The Science of Near-Death Experiences.
Empirically investigating brushes with the afterlife.
Near-death experiences have gotten a lot of attention lately. The 2014 movie Heaven Is for Real, about a young boy who told his parents he had visited heaven while he was having emergency surgery, grossed a respectable $91 million in the United States. The book it was based on, published in 2010, has sold some 10 million copies and spent 206 weeks on the New York Times best-seller list. Two recent books by doctors—Proof of Heaven, by Eben Alexander, who writes about a near-death experience he had while in a week-long coma brought on by meningitis, and To Heaven and Back, by Mary C. Neal, who had her NDE while submerged in a river after a kayaking accident—have spent 94 and 36 weeks, respectively, on the list. (The subject of The Boy Who Came Back From Heaven, published in 2010, recently admitted that he made it all up.)
Their stories are similar to those told in dozens if not hundreds of books and in thousands of interviews with “NDErs,” or “experiencers,” as they call themselves, in the past few decades. Though details and descriptions vary across cultures, the overall tenor of the experience is remarkably similar. Western near-death experiences are the most studied. Many of these stories relate the sensation of floating up and viewing the scene around one’s unconscious body; spending time in a beautiful, otherworldly realm; meeting spiritual beings (some call them angels) and a loving presence that some call God; encountering long-lost relatives or friends; recalling scenes from one’s life; feeling a sense of connectedness to all creation as well as a sense of overwhelming, transcendent love; and finally being called, reluctantly, away from the magical realm and back into one’s own body. Many NDErs report that their experience did not feel like a dream or a hallucination but was, as they often describe it, “more real than real life.” They are profoundly changed afterward, and tend to have trouble fitting back into everyday life. Some embark on radical career shifts or leave their spouses.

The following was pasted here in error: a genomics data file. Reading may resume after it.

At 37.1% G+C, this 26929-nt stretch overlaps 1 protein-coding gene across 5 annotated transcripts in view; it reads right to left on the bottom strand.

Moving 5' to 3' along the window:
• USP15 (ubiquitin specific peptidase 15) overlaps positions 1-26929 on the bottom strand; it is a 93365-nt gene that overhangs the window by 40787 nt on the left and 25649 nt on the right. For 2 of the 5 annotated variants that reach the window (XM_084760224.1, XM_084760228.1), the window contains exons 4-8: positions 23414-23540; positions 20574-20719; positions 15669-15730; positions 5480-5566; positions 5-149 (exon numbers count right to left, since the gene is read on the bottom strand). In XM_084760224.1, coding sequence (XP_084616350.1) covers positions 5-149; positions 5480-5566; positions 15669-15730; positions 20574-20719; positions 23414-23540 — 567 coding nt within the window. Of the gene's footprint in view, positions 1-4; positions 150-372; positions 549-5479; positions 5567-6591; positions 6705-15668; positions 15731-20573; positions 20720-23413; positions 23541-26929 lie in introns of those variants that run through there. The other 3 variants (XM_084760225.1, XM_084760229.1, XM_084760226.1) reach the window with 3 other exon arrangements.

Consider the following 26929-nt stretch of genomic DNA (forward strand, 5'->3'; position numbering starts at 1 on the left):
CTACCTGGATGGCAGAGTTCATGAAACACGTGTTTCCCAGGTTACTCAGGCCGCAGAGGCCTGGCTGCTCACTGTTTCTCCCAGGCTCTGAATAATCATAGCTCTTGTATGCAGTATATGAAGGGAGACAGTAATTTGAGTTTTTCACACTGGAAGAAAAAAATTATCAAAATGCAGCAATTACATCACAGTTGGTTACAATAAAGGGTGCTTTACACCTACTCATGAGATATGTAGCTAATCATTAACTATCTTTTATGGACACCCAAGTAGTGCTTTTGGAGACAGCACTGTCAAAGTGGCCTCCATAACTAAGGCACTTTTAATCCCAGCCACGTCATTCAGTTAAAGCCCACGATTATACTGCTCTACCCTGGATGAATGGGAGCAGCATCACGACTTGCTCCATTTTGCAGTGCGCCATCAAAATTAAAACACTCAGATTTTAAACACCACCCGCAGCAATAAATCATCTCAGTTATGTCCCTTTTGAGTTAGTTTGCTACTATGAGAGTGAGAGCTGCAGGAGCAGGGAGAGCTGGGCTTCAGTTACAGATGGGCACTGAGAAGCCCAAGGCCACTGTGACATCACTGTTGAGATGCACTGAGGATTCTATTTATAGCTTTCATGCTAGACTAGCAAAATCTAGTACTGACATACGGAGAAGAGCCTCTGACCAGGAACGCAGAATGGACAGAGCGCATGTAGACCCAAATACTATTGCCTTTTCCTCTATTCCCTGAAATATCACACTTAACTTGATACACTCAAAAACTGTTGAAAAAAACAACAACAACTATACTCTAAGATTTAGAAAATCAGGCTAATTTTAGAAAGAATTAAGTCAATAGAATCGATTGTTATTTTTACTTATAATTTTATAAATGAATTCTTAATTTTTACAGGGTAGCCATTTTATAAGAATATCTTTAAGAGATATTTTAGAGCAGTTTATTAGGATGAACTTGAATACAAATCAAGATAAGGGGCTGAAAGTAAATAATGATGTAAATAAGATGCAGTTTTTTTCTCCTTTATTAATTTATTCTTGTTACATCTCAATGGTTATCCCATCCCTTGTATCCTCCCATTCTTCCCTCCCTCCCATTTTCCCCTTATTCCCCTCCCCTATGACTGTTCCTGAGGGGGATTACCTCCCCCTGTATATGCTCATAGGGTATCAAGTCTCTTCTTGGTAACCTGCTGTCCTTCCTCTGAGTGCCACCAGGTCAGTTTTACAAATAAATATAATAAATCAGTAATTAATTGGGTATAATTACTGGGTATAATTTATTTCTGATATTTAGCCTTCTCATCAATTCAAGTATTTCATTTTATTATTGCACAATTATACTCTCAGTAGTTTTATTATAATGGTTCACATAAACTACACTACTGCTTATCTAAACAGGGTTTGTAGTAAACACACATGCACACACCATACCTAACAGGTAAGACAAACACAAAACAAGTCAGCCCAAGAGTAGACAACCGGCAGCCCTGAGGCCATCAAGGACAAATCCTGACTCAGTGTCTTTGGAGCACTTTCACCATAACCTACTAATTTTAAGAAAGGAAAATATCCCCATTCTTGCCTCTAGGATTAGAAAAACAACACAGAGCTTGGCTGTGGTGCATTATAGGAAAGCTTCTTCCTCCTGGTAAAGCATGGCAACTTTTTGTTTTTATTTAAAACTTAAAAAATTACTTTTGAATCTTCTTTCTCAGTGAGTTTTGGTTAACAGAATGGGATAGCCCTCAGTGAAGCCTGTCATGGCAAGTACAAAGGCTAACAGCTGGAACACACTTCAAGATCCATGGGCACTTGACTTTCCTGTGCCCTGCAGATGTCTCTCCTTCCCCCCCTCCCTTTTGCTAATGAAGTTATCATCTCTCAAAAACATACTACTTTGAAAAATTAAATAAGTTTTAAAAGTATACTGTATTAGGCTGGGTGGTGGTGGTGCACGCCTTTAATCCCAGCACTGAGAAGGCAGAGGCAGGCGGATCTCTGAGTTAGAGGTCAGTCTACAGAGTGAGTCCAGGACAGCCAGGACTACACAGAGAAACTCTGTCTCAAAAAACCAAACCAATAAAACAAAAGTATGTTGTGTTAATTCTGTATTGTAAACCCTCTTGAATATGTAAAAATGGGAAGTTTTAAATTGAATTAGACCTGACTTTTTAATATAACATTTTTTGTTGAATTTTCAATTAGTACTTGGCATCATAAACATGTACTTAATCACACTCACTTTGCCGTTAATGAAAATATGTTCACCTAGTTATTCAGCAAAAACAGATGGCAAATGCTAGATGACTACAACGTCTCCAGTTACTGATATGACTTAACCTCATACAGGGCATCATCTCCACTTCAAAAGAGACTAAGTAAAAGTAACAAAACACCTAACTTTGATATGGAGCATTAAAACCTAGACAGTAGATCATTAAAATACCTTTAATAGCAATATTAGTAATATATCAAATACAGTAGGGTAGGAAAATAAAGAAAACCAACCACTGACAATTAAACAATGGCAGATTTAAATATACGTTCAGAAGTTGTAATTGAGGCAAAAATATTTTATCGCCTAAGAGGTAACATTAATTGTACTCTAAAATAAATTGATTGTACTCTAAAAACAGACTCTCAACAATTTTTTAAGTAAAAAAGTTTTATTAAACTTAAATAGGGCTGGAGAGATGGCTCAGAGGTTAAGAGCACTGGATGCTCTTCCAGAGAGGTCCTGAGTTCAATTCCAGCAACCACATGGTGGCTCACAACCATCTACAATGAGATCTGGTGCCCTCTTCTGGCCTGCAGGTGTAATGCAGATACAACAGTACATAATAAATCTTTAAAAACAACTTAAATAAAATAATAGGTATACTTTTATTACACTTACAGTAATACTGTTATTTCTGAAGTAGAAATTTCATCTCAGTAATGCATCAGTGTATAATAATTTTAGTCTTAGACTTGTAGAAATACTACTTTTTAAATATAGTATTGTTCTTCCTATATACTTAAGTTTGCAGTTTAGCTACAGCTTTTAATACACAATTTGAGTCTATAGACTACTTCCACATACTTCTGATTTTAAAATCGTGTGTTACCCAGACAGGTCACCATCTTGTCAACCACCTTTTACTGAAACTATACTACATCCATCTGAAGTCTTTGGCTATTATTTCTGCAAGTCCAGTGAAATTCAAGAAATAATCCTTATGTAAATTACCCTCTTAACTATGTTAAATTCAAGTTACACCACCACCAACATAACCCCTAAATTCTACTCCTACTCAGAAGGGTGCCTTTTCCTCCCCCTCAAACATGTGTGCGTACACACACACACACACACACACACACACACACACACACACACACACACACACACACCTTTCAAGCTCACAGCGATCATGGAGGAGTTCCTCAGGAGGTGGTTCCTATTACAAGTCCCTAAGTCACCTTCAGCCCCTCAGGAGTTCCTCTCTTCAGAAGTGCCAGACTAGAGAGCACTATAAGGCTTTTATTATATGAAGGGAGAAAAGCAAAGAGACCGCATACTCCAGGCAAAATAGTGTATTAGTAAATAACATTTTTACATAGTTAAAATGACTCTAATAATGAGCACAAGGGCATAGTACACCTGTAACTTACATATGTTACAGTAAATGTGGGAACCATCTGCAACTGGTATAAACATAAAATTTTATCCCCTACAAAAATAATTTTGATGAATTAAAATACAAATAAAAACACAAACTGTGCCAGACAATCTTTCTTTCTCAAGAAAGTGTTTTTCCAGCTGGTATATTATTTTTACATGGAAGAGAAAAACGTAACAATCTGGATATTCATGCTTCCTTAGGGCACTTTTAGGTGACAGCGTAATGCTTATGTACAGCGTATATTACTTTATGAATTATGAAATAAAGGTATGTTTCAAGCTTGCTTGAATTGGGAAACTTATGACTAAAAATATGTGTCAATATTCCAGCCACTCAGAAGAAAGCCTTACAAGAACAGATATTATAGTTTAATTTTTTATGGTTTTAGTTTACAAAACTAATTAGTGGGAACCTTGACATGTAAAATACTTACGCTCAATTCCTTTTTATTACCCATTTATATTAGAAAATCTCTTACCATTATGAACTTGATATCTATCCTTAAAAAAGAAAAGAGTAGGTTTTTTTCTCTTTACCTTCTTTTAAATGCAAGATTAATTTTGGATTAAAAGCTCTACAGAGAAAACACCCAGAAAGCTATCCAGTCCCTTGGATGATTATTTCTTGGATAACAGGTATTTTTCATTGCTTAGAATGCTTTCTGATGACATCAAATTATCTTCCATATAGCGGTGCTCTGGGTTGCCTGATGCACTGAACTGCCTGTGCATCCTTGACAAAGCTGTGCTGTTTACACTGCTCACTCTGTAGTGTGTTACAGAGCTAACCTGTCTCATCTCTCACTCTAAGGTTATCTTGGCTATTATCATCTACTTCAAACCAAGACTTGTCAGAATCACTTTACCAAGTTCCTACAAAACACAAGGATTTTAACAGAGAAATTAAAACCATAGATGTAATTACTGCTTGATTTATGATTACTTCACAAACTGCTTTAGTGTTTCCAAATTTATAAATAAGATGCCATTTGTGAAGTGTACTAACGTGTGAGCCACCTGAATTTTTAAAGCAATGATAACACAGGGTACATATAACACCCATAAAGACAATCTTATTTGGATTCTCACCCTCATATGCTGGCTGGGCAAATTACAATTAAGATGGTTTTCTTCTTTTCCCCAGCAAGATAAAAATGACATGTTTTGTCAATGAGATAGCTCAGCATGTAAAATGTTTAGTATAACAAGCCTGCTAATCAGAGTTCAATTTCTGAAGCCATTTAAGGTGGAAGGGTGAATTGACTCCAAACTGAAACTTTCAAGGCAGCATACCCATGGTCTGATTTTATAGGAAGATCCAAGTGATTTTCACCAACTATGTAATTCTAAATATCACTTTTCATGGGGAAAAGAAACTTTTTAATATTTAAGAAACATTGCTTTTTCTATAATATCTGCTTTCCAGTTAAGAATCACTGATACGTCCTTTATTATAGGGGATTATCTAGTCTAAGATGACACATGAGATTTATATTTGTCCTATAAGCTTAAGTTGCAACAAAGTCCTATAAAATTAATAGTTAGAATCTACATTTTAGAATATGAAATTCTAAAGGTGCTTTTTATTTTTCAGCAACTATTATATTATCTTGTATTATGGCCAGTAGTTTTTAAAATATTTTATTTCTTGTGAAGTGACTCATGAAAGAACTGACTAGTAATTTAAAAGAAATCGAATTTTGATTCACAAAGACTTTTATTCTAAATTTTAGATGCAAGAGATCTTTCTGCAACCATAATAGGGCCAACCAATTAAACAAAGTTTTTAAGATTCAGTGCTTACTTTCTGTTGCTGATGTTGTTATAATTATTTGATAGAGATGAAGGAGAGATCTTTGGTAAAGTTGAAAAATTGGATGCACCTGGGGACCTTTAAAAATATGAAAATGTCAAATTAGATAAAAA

Over time, the scientific literature that attempts to explain NDEs as the result of physical changes in a stressed or dying brain has also, commensurately, grown. The causes posited include an oxygen shortage, imperfect anesthesia, and the body’s neurochemical responses to trauma. NDErs dismiss these explanations as inadequate. The medical conditions under which NDEs happen, they say, are too varied to explain a phenomenon that seems so widespread and consistent.
Recent books by Sam Parnia and Pim van Lommel, both physicians, describe studies published in peer-reviewed journals that attempt to pin down what happens during NDEs under controlled experimental conditions. Parnia and his colleagues published results from the latest such study, involving more than 2,000 cardiac-arrest patients, in October. And the recent books by Mary Neal and Eben Alexander recounting their own NDEs have lent the spiritual view of them a new outward respectability. Mary Neal was, a few years before her NDE, the director of spinal surgery at the University of Southern California (she is now in private practice). Eben Alexander is a neurosurgeon who taught and practiced at several prestigious hospitals and medical schools, including Brigham and Women’s and Harvard. To read more from Gideon Lichfield, click here.